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MasterCard, Inc.'s (MA) CEO Ajaypal Singh Banga on Q1 2014 Earnings - Call Transcript

And moving onto page seven, here you can see that total operating expenses were up 11% in the quarter as we continued investing back into the business. In addition, I'd like to point out two other items that contributed to this growth. First, there was a 2 PPT impact due to the rebalancing of our quarterly cadence of A&M away from Q4. And second, there was an almost 2 PPT impact due to acquisitions. Also D&A increased 19% as we begin to see the impact of our growing levels of capital expenditures. This primarily reflects investments in technology, supporting initiatives like Priceless Cities and MasterCard

Turning to slide eight, let's discuss what we have seen in April through this past Monday. Each of our business drivers was flat or higher compared to the first quarter. The numbers through April 28 are as follows. Globally, our cross-border volumes grew about 17%, the same as our first quarter growth rate. While U.S. cross-border was down slightly, rest of world was a bit better driven by Europe. In the U.S., our process volume grew 11%, up about 2% from what we saw last quarter, due to the continued improvement in both consumer and commercial credit.

Process volume growth outside the U.S. grew 16%. That's essentially the same as the first quarter. Our European process volume growth was in the mid-teens, again the same as what we saw in the first quarter despite some deceleration in Russia. And globally, process transaction growth was 14%, the same as what we saw in the first quarter.

Looking forward, let me start with our long-term performance objectives for the 2013 to 2015 period. We continue to believe that our business can deliver an 11% to 14% net revenue CAGR and at least 20% EPS CAGR over this period. These rates are on a constant currency basis and exclude new M&A activities. We also remain committed to our annual operating margin target of at least 50%. Since we first introduced these performance targets back in September of 2012, a number of things have happened in the payment space.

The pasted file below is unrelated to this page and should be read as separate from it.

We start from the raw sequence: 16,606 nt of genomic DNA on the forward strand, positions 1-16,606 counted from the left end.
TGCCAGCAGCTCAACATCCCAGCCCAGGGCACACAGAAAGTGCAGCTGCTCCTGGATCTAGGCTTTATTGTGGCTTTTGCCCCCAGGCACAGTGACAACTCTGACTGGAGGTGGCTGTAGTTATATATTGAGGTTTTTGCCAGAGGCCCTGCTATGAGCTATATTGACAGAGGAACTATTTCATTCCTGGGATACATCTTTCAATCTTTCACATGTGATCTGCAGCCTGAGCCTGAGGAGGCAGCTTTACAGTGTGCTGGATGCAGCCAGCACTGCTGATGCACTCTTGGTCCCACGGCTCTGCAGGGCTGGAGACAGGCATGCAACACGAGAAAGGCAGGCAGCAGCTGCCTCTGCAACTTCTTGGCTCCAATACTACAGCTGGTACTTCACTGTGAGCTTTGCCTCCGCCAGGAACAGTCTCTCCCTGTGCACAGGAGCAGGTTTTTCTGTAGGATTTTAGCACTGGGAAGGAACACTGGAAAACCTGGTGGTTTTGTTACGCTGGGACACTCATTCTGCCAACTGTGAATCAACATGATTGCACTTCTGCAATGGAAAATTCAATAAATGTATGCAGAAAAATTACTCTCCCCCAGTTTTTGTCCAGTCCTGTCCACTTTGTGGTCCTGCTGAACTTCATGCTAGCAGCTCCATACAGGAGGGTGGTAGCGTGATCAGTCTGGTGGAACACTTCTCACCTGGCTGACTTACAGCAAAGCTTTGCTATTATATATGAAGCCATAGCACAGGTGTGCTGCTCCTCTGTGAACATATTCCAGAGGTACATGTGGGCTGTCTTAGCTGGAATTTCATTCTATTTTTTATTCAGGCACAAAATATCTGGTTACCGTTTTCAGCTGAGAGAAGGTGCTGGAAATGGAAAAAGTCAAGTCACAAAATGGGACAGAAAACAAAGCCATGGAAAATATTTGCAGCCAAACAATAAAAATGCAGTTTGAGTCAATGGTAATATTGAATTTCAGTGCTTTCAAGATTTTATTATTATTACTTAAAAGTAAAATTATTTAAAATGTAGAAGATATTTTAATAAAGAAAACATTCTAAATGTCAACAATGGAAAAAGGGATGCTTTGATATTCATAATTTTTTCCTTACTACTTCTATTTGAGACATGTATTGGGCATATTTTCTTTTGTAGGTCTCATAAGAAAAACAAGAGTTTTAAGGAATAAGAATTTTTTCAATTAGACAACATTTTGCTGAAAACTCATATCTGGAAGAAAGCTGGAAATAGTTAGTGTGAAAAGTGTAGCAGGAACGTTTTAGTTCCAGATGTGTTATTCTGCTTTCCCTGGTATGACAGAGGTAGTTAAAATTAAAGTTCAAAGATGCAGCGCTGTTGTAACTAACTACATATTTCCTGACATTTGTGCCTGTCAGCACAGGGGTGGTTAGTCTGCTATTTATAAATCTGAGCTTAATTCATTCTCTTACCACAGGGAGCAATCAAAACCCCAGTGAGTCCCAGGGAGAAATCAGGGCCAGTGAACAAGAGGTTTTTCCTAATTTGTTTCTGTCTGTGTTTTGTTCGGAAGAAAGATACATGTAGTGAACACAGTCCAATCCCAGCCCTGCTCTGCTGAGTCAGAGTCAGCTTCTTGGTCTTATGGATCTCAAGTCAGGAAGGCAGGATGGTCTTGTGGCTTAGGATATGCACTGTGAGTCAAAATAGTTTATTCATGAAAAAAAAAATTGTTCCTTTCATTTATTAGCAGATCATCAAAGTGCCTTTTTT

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Three interesting and relatively recent developments are, one, while we learned about the loss of the Chase portfolio in late 2012, we are only now in the process of working through that de-conversion. However, you can already see our progress on winning new deals, particularly in the U.S. consumer credit space, which shows up very nicely in our U.S. consumer credit metrics. Two, the current geopolitical tensions around the Russia situation. And three, the continued evolution of the European payments industry regulation.

We expect minimal impact in 2014 from either the Russia situation or the European regulation. Looking ahead, Russia will be complicated to work through. While that market currently represents a little over 2% of our revenue, it's unclear today how developments there will impact us over the next two to three years. With respect to the European regulation, like all other regulatory actions that we faced over time, it will create challenges for the payment space. But as in other cases, it will also open up new opportunities for those who are innovative and competitive, and we will look for ways to take advantage of that.

We are monitoring each of these situations closely, but after weighing a number of factors, we are still confident about being able to deliver on our long-term commitments. That said, remember these objectives exclude M&A activities, and since we've done a number of deals, our as-reported results will include the impact of those. So let me now share with you some more specific thoughts about 2014.

Over the past several months, we have announced four acquisitions spanning the processing, mobile, and loyalty spaces. Therefore I am updating the EPS dilution in our expected as-reported results for full-year 2014 from the $0.01 to $0.02 that I mentioned on our last earnings call to $0.06 to $0.08. The quarterly impact will ramp up over the course of the year, and the timing of the deal closings could affect the total dilution as well as the quarterly impact. We will continue to update you as we go forward about the potential impact of any additional M&A activity.

Turning specifically to net revenue, let me highlight three points. First, Q1 growth came in a bit higher than expected; however, we are still forecasting to come in at the low end of our three-year range for full-year 2014, excluding M&A and at a constant currency. That includes some small impact from the Russian situation as well as the attrition that we expect from Chase.

Second, we still have no definitive schedule from Chase, and while the de-conversions have started a bit slower than we originally expected, we continue to believe most of the attrition will occur in the latter half of this year with some continuation into 2015. And third, our new acquisitions are expected to contribute up to an additional 1 PPT to our as-reported net revenue growth.